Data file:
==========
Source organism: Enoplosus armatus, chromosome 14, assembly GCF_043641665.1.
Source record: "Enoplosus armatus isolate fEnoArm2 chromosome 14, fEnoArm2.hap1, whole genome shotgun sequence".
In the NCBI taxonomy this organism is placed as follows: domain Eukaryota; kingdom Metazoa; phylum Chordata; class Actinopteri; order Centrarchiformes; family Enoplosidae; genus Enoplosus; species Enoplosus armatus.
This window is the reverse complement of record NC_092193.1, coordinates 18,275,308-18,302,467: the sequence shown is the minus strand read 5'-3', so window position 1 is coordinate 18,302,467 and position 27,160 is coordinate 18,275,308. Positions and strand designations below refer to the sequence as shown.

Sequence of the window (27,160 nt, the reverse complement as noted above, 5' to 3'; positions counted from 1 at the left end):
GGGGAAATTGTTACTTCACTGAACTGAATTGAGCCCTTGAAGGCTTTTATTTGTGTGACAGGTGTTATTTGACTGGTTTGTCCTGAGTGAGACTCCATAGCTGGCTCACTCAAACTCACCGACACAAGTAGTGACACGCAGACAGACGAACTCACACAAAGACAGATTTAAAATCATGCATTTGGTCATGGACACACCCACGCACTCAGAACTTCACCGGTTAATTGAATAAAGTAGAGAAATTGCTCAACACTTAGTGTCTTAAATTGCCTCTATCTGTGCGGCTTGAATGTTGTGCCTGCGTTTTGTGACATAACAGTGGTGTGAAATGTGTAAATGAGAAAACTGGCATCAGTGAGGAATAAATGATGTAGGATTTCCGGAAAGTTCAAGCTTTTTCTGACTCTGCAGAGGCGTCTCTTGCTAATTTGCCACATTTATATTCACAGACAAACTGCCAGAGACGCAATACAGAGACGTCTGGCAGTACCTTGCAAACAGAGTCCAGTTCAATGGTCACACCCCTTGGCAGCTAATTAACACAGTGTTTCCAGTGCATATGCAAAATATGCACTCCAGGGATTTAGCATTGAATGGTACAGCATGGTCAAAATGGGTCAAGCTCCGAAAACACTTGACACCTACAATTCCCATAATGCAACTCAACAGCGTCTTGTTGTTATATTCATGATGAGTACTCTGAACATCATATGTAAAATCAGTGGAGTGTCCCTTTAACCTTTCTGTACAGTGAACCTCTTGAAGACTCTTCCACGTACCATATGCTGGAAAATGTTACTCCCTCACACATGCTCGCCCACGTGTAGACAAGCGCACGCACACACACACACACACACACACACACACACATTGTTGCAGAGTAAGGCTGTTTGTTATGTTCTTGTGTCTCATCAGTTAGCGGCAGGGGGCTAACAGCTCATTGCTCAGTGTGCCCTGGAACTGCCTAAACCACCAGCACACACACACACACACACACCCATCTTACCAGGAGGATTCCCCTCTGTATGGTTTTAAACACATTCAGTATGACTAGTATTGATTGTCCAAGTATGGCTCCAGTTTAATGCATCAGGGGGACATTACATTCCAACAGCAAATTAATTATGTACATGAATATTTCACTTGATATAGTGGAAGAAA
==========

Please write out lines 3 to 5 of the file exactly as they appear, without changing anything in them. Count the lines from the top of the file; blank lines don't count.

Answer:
In the NCBI taxonomy this organism is placed as follows: domain Eukaryota; kingdom Metazoa; phylum Chordata; class Actinopteri; order Centrarchiformes; family Enoplosidae; genus Enoplosus; species Enoplosus armatus.
This window is the reverse complement of record NC_092193.1, coordinates 18,275,308-18,302,467: the sequence shown is the minus strand read 5'-3', so window position 1 is coordinate 18,302,467 and position 27,160 is coordinate 18,275,308. Positions and strand designations below refer to the sequence as shown.

Sequence of the window (27,160 nt, the reverse complement as noted above, 5' to 3'; positions counted from 1 at the left end):